Excessive data access from apps – a threat to individual privacy2020-10-12
Nurul Momen, doctoral student at the Department of Computer Science at Karlstad University, has investigated whether apps’ data access takes user integrity into account.
Let’s say, purely hypothetically, that there is an app for washing your hands. You start it for the first time and an interface shows on the screen saying: “Permission required to access water”. You press “Allow” and use the app to wash your hands. When you are done, you put the phone back in your pocket. But now you are not sure whether you remembered to revoked the permission to access water. Is it still running?
The above is part of the introduction to Nurul Momen’s thesis “Measuring apps’ privacy friendliness” and poses the question whether apps should respect the user’s privacy without the user having to calculate the balance between convenience and privacy.
Does it matter if apps have access to more data than necessary?
- Yes, and I believe that it is a bigger problem than we might think, says Nurul Momen. Today, behavioural data function as a commodity and can, with the help of advanced calculation technology, create predictions about our behaviour. Predictions of what we will do right now, soon and later. As an example, just look at all the apps used in virus tracing efforts at the moment.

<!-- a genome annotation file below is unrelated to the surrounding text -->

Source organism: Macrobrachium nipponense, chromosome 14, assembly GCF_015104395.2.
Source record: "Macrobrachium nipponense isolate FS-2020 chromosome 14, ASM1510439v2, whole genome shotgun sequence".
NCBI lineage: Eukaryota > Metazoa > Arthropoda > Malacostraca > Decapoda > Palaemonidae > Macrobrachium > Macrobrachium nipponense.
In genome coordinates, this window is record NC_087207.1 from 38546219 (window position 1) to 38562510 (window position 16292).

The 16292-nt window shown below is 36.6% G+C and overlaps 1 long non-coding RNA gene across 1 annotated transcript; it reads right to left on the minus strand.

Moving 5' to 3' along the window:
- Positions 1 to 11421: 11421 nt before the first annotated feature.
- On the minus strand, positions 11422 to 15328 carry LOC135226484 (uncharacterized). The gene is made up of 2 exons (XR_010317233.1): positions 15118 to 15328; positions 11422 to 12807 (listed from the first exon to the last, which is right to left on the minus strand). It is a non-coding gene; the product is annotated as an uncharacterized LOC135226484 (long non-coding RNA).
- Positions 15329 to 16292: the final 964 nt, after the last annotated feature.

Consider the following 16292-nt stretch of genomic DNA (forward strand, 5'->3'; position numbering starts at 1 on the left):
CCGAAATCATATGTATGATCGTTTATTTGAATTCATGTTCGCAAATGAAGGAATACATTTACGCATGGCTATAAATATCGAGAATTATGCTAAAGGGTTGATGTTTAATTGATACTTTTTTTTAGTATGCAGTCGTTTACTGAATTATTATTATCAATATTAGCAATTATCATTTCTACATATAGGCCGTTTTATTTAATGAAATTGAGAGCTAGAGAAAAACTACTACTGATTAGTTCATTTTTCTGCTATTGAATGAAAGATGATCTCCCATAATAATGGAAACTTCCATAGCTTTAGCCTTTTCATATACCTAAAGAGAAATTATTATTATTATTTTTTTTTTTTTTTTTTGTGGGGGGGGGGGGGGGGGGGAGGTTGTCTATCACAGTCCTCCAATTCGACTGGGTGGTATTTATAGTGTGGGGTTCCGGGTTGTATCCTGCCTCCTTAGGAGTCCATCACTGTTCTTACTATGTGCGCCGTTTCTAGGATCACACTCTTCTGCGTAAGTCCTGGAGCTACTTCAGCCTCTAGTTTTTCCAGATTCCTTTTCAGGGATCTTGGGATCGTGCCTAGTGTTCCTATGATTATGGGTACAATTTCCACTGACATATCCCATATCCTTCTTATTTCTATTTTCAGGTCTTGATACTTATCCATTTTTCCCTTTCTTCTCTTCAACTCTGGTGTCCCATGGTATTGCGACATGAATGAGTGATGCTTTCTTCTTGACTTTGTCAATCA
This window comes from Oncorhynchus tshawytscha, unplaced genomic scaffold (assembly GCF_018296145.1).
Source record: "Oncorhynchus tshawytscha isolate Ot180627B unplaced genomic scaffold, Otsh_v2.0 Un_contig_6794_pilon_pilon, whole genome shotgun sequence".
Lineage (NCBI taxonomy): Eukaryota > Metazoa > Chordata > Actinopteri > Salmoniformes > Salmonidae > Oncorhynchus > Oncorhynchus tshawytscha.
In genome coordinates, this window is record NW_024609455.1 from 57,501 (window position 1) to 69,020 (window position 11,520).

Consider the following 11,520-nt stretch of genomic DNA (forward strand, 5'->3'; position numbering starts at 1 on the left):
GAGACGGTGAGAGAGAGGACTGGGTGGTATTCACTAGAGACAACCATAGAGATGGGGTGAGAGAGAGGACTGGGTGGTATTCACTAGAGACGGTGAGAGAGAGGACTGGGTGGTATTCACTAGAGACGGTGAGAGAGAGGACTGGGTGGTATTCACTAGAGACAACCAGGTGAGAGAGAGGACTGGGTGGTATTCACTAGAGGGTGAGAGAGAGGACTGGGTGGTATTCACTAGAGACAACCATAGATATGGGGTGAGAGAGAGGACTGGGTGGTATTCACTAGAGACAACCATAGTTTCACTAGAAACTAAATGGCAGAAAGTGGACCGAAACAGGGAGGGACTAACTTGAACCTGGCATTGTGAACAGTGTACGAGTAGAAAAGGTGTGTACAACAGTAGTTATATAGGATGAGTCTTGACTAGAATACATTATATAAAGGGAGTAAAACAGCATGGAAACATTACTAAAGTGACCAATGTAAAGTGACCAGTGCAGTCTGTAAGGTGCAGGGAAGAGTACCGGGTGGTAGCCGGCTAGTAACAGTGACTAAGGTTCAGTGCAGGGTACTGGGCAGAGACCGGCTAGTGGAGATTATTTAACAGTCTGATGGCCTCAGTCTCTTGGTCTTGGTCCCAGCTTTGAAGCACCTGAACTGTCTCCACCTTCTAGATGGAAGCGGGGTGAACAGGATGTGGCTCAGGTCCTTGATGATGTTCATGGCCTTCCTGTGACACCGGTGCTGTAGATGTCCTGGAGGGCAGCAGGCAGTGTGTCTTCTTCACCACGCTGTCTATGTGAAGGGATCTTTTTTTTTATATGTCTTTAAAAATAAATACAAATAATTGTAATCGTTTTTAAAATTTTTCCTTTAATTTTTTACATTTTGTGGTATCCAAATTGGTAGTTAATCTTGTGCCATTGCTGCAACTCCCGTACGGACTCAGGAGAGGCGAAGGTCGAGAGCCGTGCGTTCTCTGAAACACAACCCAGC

- Companies do not need to produce their product – that is, information. It is produced through algorithms at a minimal cost. They use a small and highly educated workforce that can utilise the power of a massively capital-intensive infrastructure. Large computer companies thus have significant commercial advantages compared to traditional companies. There is a big dilemma to take into account here. So, yes, it does matter.
What do you hope your research can bring?
- Hopefully, it will contribute to greater transparency within the ecosystem of apps and thereby encourage fairness and equality. I also hope that my research can help strengthen Karlstad University’s research profile.